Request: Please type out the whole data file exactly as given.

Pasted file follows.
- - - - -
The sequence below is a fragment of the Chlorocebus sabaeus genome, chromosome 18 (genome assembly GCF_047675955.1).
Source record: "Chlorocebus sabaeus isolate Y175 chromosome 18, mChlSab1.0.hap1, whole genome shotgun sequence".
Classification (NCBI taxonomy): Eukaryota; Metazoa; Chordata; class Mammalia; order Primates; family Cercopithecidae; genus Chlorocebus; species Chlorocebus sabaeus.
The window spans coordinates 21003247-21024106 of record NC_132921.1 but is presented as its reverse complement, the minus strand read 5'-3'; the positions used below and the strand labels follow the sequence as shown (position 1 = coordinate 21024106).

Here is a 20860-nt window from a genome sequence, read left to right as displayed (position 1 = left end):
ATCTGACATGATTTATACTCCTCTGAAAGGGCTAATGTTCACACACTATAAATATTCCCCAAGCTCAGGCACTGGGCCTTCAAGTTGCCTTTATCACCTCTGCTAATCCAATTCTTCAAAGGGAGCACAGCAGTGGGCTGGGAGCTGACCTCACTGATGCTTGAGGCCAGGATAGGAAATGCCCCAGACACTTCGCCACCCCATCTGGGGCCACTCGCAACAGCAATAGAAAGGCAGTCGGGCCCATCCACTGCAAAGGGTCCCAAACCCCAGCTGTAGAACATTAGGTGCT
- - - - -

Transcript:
The sequence below is a fragment of the Chlorocebus sabaeus genome, chromosome 18 (genome assembly GCF_047675955.1).
Source record: "Chlorocebus sabaeus isolate Y175 chromosome 18, mChlSab1.0.hap1, whole genome shotgun sequence".
Classification (NCBI taxonomy): Eukaryota; Metazoa; Chordata; class Mammalia; order Primates; family Cercopithecidae; genus Chlorocebus; species Chlorocebus sabaeus.
The window spans coordinates 21003247-21024106 of record NC_132921.1 but is presented as its reverse complement, the minus strand read 5'-3'; the positions used below and the strand labels follow the sequence as shown (position 1 = coordinate 21024106).

Here is a 20860-nt window from a genome sequence, read left to right as displayed (position 1 = left end):
ATCTGACATGATTTATACTCCTCTGAAAGGGCTAATGTTCACACACTATAAATATTCCCCAAGCTCAGGCACTGGGCCTTCAAGTTGCCTTTATCACCTCTGCTAATCCAATTCTTCAAAGGGAGCACAGCAGTGGGCTGGGAGCTGACCTCACTGATGCTTGAGGCCAGGATAGGAAATGCCCCAGACACTTCGCCACCCCATCTGGGGCCACTCGCAACAGCAATAGAAAGGCAGTCGGGCCCATCCACTGCAAAGGGTCCCAAACCCCAGCTGTAGAACATTAGGTGCT